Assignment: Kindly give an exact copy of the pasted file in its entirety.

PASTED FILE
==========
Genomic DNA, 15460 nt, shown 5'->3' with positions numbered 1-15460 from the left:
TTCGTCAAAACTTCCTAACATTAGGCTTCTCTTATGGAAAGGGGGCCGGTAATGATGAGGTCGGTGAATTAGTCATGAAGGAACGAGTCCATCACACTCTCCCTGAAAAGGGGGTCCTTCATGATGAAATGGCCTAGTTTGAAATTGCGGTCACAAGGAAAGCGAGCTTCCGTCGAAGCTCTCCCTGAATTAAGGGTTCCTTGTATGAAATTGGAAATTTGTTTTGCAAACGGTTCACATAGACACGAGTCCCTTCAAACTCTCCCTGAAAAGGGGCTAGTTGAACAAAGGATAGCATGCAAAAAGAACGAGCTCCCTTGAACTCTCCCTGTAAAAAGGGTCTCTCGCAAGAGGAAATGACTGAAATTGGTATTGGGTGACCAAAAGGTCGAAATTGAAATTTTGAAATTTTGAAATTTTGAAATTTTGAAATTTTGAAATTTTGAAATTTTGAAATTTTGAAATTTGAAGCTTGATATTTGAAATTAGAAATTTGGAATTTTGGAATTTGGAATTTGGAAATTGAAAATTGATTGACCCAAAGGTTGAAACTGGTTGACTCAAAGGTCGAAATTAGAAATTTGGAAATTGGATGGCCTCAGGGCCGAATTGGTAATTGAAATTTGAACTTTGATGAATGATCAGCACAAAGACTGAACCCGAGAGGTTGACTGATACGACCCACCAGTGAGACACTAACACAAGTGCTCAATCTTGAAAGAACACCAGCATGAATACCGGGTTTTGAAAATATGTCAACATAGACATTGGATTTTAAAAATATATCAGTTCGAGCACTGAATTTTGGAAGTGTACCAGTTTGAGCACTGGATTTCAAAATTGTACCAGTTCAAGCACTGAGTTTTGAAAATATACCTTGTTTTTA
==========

Genomic DNA, 15460 nt, shown 5'->3' with positions numbered 1-15460 from the left:
TTCGTCAAAACTTCCTAACATTAGGCTTCTCTTATGGAAAGGGGGCCGGTAATGATGAGGTCGGTGAATTAGTCATGAAGGAACGAGTCCATCACACTCTCCCTGAAAAGGGGGTCCTTCATGATGAAATGGCCTAGTTTGAAATTGCGGTCACAAGGAAAGCGAGCTTCCGTCGAAGCTCTCCCTGAATTAAGGGTTCCTTGTATGAAATTGGAAATTTGTTTTGCAAACGGTTCACATAGACACGAGTCCCTTCAAACTCTCCCTGAAAAGGGGCTAGTTGAACAAAGGATAGCATGCAAAAAGAACGAGCTCCCTTGAACTCTCCCTGTAAAAAGGGTCTCTCGCAAGAGGAAATGACTGAAATTGGTATTGGGTGACCAAAAGGTCGAAATTGAAATTTTGAAATTTTGAAATTTTGAAATTTTGAAATTTTGAAATTTTGAAATTTTGAAATTTTGAAATTTGAAGCTTGATATTTGAAATTAGAAATTTGGAATTTTGGAATTTGGAATTTGGAAATTGAAAATTGATTGACCCAAAGGTTGAAACTGGTTGACTCAAAGGTCGAAATTAGAAATTTGGAAATTGGATGGCCTCAGGGCCGAATTGGTAATTGAAATTTGAACTTTGATGAATGATCAGCACAAAGACTGAACCCGAGAGGTTGACTGATACGACCCACCAGTGAGACACTAACACAAGTGCTCAATCTTGAAAGAACACCAGCATGAATACCGGGTTTTGAAAATATGTCAACATAGACATTGGATTTTAAAAATATATCAGTTCGAGCACTGAATTTTGGAAGTGTACCAGTTTGAGCACTGGATTTCAAAATTGTACCAGTTCAAGCACTGAGTTTTGAAAATATACCTTGTTTTTA